"It should not be assumed, however, that the "Byzantine" text was not used in Egypt. Although none of the early Papyri can reasonably be called "Byzantine", they each contain "Byzantine" readings. The case of P66 is dramatic. The first hand was extensively corrected, and both hands are dated around A.D. 200. The 1st hand is almost half "Byzantine" (a. 47%), but the 2nd hand regularly changed "Byzantine" readings to "Alexandrian" and vice versa, i.e. he changed "Alexandrian" to "Byzantine", repeatedly. This means that they must have had two exemplars, one "Alexandrian" and one "Byzantine"—between the two hands, the "Byzantine" text receives considerable attestation.

"Consider the case of Codex B (Vaticanus) and P75; they are said to agree 82% of the time (unprecedented for "Alexandrian" MSS, but rather poor for "Byzantine"). But what about the 18% discrepancy? Most of the time, if not always, when P75 and B disagree one or the other agrees with the "Byzantine" reading. If they come from a common source, that source would have been more "Byzantine" than either descendant. Even the Coptic versions agree with the "Byzantine" text as often as not."

Again, the following is taken from the book, THE IDENTITY OF THE NEW TESTAMENT TEXT III by Wilbur N. Pickering, ThM, Ph.D. (pages 41-42)

"Each of the early Papyri (300 A.D. or earlier) vindicates some "Byzantine" readings. G. Zuntz did a thorough study of P46 and concluded:

To sum up. A number of Byzantine readings, most of them genuine, which previously were discarded as 'late', are anticipated by P46. . . . How then—so one is tempted to go on asking—where no Chester Beatty papyrus happens to vouch for the early existence of a Byzantine reading? Are all Byzantine readings ancient? In the cognate case of the Homeric tradition G. Pasquali answers the same question in the affirmative.

"Colwell takes note of Zuntz's statement and concurs. He had said of the 'Byzantine New Testament' some years previous, 'Most of its readings existed in the second century.'

Hills claims that the Beatty papyri vindicate "Byzantine" readings in the Gospels, in Acts, and in Paul’s epistles. He says concerning P66:

To be precise, Papyrus Bodmer II contains thirteen percent of all the alleged late readings of the Byzantine text in the area which it covers (18 out of 138). Thirteen percent of the Byzantine readings which most critics have regarded as late have now been proved by Papyrus Bodmer II to be early readings.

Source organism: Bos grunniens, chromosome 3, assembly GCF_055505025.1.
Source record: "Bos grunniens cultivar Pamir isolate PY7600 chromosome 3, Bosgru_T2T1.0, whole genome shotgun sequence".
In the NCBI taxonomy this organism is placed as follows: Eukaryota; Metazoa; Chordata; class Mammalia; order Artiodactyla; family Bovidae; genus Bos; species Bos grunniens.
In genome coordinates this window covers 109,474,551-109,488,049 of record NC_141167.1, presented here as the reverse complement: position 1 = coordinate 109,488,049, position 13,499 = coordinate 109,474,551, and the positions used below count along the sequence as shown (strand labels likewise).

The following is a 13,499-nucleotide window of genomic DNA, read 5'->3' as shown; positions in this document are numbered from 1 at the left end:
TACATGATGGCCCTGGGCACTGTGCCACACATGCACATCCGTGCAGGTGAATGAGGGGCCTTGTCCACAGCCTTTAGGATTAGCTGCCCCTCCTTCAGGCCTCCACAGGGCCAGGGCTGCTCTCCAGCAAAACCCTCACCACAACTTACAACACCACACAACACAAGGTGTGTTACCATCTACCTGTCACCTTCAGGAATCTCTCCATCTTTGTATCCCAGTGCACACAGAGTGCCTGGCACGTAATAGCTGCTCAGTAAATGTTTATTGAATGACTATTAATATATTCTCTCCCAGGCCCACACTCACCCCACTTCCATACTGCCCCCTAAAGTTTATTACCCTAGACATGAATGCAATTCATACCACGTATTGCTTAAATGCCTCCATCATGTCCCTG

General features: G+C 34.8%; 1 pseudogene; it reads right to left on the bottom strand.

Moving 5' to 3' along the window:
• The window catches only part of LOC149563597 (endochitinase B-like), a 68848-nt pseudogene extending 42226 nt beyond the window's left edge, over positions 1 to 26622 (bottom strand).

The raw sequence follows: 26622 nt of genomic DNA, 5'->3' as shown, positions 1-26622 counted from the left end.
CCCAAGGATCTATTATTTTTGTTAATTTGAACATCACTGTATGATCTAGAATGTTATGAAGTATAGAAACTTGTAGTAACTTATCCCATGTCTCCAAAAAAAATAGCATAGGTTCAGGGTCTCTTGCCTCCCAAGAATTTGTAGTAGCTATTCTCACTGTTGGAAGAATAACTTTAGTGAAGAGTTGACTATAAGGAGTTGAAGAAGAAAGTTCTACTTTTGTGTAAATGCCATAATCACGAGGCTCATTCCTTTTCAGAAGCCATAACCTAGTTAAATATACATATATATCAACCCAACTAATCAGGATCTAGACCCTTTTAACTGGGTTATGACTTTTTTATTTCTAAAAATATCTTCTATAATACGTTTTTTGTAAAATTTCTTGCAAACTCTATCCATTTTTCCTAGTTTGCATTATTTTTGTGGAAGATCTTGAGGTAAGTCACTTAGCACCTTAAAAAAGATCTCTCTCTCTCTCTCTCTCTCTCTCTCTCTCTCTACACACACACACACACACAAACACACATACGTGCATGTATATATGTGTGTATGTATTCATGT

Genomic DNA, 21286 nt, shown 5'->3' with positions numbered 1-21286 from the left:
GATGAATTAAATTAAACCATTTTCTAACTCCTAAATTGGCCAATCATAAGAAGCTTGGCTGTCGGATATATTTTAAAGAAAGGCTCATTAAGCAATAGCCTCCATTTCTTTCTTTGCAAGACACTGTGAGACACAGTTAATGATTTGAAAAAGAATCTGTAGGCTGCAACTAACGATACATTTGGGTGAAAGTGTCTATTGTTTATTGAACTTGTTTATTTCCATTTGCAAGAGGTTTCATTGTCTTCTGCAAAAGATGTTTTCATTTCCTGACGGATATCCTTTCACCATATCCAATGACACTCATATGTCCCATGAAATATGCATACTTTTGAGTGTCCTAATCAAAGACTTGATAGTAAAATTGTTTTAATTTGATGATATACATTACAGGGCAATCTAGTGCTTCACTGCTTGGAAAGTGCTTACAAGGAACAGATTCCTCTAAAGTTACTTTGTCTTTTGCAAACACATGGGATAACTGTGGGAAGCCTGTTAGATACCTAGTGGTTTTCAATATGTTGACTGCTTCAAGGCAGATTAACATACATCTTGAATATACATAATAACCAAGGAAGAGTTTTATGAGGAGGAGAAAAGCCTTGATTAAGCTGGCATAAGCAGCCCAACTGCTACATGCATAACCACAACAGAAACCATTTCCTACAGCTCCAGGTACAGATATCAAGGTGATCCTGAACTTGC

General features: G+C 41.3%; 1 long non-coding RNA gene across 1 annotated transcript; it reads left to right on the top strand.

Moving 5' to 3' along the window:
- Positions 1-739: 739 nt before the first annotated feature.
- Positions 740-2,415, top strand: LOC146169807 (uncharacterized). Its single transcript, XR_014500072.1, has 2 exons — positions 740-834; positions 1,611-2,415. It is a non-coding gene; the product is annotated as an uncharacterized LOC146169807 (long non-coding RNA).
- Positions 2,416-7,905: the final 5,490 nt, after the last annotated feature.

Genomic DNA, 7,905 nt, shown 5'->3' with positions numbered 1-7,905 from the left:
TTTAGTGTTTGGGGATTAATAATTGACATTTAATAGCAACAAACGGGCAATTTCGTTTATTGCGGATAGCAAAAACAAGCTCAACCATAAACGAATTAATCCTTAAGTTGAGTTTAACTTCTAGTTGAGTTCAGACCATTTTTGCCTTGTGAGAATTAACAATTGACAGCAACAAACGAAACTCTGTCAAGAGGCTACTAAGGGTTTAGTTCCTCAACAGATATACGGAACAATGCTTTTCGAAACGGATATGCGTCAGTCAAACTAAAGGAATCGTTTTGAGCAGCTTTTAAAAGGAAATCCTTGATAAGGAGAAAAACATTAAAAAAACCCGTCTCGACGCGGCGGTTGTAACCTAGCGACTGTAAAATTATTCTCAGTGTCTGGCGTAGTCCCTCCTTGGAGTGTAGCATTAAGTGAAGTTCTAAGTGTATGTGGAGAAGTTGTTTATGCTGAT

"Many other studies are available, but that of H. A. Sturz sums it up. He surveyed

'all the available papyri' to discover how many papyrus-supported 'Byzantine' readings exist. In trying to decide which were 'distinctively Byzantine' readings he made a conscious effort to 'err on the conservative side so that the list is shorter than it might be.

"He found and lists the evidence for, more than 150 'distinctively Byzantine' readings that have early (before 300 A.D.) papyrus support. He found 170 'Byzantine-Western' readings with early papyrus support. He found 170 'Byzantine-Alexandrian' readings with early papyrus support. He gives evidence for 175 further 'Byzantine' readings but which have scattered 'Western' or 'Alexandrian' support, with early papyrus support. He refers to still another 195 readings where the Byzantine reading has papyrus support."

He concludes by stating...

"The magnitude of this vindication can be more fully appreciated by recalling that only about 30 percent of the New Testament has early papyrus attestation, and much of that 30 percent has only one papyrus. Where more than one covers a stretch of text, each new MS discovered vindicates added Byzantine readings. Extrapolating from the behavior of the data in hand, if we had at least 3 papyri covering all parts of the NT (we have only 30 % of the NT with early Papyri support), almost all the 6000+ Byzantine readings rejected by the critical texts would be vindicated by an early papyrus."


Chester Beatty Papyri collection - early 3rd century - Quite often agrees with the Byzantine text. P45 (250), P46 (200), P47 (250)

Bodmer Papyri - Several Byzantine readings - P66 (200), p72 (300), P74 (650), P75 (175-225)

What is the significance of this information? Traditional (Byzantine) Text readings are found very early (Chester Beatty, Bodmer) and therefore cannot be a late corruption as some text critics tell us. The date of the manuscript is not the date of the text. All the minuscules (of which the majority are of the traditional Byzantine text) are not a late corruption or a late arrival.